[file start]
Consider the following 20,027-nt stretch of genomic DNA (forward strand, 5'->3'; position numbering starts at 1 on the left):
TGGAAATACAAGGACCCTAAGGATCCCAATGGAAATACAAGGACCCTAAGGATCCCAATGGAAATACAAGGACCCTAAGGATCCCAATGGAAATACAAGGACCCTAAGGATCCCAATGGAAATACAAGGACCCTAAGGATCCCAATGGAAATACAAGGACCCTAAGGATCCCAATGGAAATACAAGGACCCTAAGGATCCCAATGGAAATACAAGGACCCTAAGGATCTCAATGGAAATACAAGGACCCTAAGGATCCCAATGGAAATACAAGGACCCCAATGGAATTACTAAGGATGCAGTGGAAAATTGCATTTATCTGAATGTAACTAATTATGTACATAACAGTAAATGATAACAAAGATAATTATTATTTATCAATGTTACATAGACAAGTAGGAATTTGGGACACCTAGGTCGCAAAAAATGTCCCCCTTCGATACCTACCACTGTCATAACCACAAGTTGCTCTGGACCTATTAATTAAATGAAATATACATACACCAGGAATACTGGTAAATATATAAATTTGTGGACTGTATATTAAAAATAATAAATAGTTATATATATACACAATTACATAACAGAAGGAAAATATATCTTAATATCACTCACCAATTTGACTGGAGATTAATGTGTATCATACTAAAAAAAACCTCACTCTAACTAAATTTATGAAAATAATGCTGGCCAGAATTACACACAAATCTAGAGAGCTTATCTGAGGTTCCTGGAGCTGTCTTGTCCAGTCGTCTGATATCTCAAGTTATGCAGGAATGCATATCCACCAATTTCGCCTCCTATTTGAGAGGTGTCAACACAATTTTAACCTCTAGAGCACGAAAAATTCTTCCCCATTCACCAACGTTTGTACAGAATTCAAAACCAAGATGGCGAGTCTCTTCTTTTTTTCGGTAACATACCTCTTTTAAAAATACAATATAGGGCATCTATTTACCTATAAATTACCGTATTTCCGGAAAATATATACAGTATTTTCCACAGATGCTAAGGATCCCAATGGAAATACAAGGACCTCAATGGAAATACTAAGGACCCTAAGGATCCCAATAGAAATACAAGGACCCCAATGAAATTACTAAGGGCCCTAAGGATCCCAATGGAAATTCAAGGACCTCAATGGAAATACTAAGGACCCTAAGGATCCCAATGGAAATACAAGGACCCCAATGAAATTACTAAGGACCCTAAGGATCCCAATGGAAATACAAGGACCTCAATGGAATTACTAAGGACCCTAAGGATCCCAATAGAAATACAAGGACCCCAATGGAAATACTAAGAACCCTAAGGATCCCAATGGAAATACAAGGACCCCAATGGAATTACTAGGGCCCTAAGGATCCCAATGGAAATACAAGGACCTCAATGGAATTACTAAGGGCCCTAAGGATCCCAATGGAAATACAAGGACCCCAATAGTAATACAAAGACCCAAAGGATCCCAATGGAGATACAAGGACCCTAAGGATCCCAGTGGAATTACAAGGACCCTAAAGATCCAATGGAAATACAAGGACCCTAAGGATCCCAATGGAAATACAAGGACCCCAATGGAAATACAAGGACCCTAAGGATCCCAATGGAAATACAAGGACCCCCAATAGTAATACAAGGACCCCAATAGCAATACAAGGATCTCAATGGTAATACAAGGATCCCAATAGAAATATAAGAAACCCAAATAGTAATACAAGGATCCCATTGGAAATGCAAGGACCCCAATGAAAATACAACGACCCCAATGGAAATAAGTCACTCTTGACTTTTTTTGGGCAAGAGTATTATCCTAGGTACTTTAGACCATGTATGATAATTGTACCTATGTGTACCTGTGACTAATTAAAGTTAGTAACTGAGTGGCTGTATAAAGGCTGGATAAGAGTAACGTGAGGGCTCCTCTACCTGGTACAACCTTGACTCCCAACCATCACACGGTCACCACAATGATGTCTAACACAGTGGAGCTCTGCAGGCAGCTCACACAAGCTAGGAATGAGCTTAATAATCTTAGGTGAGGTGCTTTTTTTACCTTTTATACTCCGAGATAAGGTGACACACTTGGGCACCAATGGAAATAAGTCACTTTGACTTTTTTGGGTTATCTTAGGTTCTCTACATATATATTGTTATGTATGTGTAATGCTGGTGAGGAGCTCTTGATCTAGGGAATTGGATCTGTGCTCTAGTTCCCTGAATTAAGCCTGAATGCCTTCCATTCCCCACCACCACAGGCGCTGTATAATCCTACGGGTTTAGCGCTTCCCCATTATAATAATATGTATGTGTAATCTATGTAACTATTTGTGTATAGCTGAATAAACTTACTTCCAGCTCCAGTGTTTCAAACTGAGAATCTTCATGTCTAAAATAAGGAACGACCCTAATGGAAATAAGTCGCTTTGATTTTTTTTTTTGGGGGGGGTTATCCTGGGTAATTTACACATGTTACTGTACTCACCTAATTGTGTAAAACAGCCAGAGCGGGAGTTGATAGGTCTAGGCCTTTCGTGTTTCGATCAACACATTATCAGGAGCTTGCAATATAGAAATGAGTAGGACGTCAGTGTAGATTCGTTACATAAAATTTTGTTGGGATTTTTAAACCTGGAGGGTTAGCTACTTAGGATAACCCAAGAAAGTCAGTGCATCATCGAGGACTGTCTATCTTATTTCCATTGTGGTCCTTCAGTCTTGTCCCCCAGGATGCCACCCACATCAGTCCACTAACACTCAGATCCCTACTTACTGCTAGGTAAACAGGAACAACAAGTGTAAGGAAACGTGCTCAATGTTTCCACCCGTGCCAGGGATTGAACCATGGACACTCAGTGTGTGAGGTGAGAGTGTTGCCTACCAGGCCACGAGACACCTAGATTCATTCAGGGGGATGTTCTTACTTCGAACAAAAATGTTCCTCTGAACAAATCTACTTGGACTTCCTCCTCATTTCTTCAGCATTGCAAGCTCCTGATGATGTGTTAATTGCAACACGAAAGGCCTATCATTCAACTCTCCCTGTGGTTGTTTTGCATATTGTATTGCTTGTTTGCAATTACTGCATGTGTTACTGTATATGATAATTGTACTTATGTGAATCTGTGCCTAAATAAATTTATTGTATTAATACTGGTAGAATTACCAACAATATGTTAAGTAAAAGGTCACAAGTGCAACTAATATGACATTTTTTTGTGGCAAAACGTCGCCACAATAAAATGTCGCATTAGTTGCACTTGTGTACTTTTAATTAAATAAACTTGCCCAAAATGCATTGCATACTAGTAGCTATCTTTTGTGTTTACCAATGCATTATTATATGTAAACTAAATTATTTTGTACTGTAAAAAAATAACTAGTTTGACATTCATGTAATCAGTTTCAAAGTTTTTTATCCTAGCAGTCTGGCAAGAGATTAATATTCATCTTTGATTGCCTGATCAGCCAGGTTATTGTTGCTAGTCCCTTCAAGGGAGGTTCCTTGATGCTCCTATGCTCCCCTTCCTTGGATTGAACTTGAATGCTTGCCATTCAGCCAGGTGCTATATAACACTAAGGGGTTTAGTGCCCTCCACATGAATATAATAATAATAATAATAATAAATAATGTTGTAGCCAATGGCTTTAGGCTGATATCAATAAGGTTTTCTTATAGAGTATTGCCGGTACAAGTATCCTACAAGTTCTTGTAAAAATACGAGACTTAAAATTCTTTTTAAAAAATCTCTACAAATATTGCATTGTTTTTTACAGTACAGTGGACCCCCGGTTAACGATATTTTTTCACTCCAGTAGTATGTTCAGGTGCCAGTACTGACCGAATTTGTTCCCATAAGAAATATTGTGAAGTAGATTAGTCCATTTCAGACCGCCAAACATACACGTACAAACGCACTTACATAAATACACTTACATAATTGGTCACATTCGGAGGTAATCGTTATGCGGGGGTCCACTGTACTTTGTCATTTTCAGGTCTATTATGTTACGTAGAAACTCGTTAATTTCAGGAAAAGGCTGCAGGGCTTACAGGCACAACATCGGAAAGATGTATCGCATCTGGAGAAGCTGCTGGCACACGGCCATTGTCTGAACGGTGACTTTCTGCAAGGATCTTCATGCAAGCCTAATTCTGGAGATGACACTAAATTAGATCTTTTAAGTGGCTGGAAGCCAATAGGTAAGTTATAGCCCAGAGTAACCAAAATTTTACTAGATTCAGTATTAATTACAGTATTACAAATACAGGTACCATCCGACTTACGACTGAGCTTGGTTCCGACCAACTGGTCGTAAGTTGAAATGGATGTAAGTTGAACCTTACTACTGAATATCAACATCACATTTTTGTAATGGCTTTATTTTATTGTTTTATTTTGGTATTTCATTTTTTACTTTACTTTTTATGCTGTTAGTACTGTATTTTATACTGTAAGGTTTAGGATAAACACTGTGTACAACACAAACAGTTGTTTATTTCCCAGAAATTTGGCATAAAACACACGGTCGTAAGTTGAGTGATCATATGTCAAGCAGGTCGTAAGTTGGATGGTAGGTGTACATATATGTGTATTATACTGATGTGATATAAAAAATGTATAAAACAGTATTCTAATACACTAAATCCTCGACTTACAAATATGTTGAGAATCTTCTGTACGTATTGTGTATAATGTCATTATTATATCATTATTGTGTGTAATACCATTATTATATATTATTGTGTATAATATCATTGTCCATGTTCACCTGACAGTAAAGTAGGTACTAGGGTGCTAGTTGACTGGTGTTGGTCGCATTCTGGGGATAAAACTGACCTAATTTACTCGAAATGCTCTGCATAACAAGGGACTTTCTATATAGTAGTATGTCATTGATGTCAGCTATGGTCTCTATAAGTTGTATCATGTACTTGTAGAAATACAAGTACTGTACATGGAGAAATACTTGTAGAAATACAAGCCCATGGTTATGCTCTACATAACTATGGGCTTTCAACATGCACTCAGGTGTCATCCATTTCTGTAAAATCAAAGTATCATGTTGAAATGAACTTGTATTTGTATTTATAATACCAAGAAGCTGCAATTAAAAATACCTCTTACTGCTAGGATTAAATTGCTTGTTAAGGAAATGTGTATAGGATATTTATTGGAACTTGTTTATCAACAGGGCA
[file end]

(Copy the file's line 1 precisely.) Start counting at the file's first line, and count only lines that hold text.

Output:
Consider the following 20,027-nt stretch of genomic DNA (forward strand, 5'->3'; position numbering starts at 1 on the left):